You buy an at-home DNA kit to learn more about your ancestry. You take the test and send in your saliva sample. A short while later, you learn new details about where you are from and who you are connected to. Maybe you find new relatives and begin to form friendships.
What you likely never thought about was how that DNA data is being used. As it turns out, it’s likely been turned over to the FBI.
Family Tree DNA, one of the largest genealogy companies, has been working with the FBI to solve violent crimes. The at-home DNA testing kits enable its customers to trace their ancestry and locate relatives. It also allows Family Tree DNA genealogists to uncover a customer’s background information along with linking them to third and fourth DNA cousins.
Houston-based Family Tree DNA claimed that the access it granted the FBI “would help law enforcement agencies solve violent crimes faster than ever.” For the past two years, the company stated it has voluntarily allowed the FBI to use its laboratories and access the database of its customers.
How does DNA data help FBI agents track down criminals?
By uploading DNA collected from a crime scene to genealogy databases, detectives have been able to locate third or fourth cousins of suspected serial killers and violent criminals. This info can then be used to catch the actual criminal, even if his or her DNA is not in the database. The process was used recently to solve the infamous and long-standing Golden Gate Killer case.
I personally have used a similar family DNA kit to learn more about my background. It never crossed my mind how that DNA data would be used, and what, by sending back my sample, I’m unkowingly consenting to.
I ordered two kits on Mother’s Day last year, one for me and one as a gift for my mother. My mother, too, sent a sample of her saliva to the laboratory without giving it a second thought.
If I knew that my DNA information in the database would potentially help law enforcement locate criminals, then I would happily grant permission. What’s troubling, however, is the lack of transparency. There isn’t an obvious opt-in that explains how my DNA data will be used — and who will ultimately have access.
“All in all, I feel violated, I feel they have violated my trust as a customer,” Leah Larkin, a genetic genealogist based in Livermore, California, told BuzzFeed. “I’ve got to decide whether I want to opt out of matching or delete my kits.”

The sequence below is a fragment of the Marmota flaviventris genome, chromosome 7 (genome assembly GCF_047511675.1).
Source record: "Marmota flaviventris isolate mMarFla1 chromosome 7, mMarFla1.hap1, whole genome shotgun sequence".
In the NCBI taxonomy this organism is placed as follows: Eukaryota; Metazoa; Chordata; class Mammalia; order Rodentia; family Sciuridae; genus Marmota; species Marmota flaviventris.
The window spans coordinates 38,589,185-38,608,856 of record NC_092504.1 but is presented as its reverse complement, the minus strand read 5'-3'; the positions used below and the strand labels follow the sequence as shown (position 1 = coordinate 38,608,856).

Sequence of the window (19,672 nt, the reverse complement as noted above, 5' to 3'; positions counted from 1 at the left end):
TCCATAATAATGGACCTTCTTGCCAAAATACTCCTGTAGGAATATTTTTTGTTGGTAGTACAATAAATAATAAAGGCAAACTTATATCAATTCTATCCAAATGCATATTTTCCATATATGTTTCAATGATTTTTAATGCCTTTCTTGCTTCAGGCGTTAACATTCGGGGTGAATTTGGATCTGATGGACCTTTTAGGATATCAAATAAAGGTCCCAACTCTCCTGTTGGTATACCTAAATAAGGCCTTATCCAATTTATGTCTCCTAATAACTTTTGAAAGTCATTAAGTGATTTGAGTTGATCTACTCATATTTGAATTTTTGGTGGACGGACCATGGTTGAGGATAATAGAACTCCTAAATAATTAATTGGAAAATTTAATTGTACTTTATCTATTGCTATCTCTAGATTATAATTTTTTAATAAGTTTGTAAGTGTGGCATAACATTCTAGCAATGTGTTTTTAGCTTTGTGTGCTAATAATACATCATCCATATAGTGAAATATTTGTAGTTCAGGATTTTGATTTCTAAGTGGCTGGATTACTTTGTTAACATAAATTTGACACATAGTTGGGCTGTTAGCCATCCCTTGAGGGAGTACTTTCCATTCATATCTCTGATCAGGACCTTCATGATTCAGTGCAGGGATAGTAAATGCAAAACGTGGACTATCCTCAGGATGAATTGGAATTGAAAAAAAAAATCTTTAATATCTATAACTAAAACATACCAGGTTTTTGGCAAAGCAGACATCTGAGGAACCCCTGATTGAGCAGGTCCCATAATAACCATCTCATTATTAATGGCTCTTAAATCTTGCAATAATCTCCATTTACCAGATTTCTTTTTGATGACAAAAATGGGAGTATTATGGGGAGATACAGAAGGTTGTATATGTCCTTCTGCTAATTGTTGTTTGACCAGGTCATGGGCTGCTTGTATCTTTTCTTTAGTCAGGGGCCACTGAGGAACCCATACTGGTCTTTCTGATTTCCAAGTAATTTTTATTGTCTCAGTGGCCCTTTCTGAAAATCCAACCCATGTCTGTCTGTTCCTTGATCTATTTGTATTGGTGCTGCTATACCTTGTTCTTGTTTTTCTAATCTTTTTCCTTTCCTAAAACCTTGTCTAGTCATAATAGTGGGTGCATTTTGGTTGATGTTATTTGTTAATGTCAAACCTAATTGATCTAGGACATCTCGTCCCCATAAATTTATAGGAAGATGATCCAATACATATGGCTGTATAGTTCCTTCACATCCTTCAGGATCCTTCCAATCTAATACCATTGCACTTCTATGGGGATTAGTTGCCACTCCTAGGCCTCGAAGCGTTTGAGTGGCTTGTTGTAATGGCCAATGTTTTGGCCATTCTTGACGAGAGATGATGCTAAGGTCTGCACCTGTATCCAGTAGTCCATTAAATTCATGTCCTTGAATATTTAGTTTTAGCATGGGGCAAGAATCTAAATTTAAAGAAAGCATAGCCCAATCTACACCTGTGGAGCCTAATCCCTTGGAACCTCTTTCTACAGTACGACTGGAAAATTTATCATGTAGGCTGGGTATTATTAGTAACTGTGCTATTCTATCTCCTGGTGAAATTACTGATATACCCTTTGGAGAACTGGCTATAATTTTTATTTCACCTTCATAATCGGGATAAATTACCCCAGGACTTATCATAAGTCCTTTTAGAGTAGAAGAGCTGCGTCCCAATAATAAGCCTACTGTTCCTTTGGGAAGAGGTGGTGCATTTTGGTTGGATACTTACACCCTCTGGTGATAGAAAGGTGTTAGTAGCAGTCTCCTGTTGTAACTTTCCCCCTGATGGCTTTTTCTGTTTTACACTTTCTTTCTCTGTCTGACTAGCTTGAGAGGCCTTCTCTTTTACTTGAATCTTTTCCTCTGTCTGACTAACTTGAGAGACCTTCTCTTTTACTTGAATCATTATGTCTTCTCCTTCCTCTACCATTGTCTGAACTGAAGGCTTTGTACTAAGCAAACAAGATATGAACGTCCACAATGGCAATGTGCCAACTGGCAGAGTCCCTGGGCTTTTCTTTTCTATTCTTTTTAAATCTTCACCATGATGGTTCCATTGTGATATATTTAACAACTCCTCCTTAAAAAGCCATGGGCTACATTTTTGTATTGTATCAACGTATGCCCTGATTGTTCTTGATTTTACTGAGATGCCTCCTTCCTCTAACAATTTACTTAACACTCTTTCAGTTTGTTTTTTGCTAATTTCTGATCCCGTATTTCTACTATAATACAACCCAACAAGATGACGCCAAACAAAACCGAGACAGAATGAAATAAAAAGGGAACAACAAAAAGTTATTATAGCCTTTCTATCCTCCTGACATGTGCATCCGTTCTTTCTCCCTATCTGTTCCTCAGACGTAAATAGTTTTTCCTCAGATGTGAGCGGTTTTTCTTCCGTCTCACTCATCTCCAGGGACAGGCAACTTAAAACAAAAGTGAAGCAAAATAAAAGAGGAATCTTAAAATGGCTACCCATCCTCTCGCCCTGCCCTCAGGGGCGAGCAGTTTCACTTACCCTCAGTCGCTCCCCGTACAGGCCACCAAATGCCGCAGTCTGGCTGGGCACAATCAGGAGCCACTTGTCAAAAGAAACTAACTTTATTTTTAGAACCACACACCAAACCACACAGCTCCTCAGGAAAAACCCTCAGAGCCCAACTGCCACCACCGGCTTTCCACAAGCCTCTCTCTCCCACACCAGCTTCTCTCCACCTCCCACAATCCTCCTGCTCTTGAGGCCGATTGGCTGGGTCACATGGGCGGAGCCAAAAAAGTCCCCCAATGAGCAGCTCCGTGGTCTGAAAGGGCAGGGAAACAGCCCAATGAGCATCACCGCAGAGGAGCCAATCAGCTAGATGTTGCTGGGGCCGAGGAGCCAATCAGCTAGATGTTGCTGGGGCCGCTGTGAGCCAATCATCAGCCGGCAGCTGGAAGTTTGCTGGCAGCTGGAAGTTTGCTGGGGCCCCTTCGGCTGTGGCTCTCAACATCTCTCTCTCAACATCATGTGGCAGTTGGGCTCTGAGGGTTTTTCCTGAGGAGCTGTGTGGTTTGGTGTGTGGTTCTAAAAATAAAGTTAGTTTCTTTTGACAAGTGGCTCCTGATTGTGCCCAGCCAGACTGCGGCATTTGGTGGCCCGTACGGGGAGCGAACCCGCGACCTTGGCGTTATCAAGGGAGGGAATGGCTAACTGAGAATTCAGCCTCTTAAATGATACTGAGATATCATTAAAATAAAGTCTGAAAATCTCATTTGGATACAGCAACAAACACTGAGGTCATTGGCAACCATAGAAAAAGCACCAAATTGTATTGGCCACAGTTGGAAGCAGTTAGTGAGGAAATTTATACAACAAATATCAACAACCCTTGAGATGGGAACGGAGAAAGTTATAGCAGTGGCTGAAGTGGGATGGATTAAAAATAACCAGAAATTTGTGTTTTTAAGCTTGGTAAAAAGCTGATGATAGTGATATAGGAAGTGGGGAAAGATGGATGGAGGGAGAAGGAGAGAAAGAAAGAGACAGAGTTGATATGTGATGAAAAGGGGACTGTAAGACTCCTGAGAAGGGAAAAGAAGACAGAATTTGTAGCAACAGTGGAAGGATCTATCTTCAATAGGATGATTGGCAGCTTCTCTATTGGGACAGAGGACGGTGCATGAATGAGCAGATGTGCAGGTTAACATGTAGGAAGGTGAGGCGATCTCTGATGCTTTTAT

I’d wager most, like me and my mother, are not aware of how their DNA is being used. It’s not that the concept of using DNA to catch criminals is wrong, it’s that we as consumers are unaware that our private DNA information is being shared without our knowledge.
What’s more, even if I provide consent for a company to share my DNA matches with the FBI, my DNA relatives might not. By
For example, I have DNA matches with 41 distant cousins in California. If I allowed the FBI to access and use my information, then I am giving the FBI consent to link those 41 distant cousins of mine—who I have never met. Their information is then used by the FBI to construct a genealogical tree. My ‘relatives’ would have no idea that their DNA is now in an FBI database.
Below is an example of a third cousin who I matched with:
And this is a photo of my distant cousins throughout the globe:
You can see the giant DNA web you’re leaving by using these services.
Catching criminals at the expense of privacy—and the privacy of distance relatives around the globe—is, therefore, a moral dilemma.
There’s little doubt that by sharing DNA data to catch a dangerous criminal, like in the Golden Gate Killer case, that it’s a trade worth making. But how else could that DNA data be used? What happens if the database is breached? There is potentially more to this than just ‘catching a criminal’.
First and foremost, DNA kit companies need to be more transparent with their customers. If you decide to buy a family DNA kit, then you should be told precisely what happens with that data. It’s a sticky topic, but as with most privacy concerns today, the first step is better transparency.